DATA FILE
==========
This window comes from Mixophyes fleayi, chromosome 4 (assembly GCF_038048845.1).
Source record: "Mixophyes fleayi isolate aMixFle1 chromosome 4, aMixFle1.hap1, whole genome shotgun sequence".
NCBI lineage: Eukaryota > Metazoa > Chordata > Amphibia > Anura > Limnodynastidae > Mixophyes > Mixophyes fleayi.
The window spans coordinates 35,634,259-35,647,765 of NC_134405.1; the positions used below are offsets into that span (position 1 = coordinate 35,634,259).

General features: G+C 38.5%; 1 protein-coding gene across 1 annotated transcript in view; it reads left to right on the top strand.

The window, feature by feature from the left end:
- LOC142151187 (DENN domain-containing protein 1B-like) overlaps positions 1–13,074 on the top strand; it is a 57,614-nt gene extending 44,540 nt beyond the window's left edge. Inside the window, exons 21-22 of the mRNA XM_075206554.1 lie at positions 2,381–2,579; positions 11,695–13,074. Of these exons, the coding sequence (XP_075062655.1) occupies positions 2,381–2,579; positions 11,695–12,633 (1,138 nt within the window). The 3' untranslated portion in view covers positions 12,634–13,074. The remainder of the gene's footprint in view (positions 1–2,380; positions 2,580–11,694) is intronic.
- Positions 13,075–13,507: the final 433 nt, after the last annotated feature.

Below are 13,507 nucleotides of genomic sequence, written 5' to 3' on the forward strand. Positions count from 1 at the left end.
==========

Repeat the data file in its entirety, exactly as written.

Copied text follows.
This window comes from Mixophyes fleayi, chromosome 4 (assembly GCF_038048845.1).
Source record: "Mixophyes fleayi isolate aMixFle1 chromosome 4, aMixFle1.hap1, whole genome shotgun sequence".
NCBI lineage: Eukaryota > Metazoa > Chordata > Amphibia > Anura > Limnodynastidae > Mixophyes > Mixophyes fleayi.
The window spans coordinates 35,634,259-35,647,765 of NC_134405.1; the positions used below are offsets into that span (position 1 = coordinate 35,634,259).

General features: G+C 38.5%; 1 protein-coding gene across 1 annotated transcript in view; it reads left to right on the top strand.

The window, feature by feature from the left end:
- LOC142151187 (DENN domain-containing protein 1B-like) overlaps positions 1–13,074 on the top strand; it is a 57,614-nt gene extending 44,540 nt beyond the window's left edge. Inside the window, exons 21-22 of the mRNA XM_075206554.1 lie at positions 2,381–2,579; positions 11,695–13,074. Of these exons, the coding sequence (XP_075062655.1) occupies positions 2,381–2,579; positions 11,695–12,633 (1,138 nt within the window). The 3' untranslated portion in view covers positions 12,634–13,074. The remainder of the gene's footprint in view (positions 1–2,380; positions 2,580–11,694) is intronic.
- Positions 13,075–13,507: the final 433 nt, after the last annotated feature.

Below are 13,507 nucleotides of genomic sequence, written 5' to 3' on the forward strand. Positions count from 1 at the left end.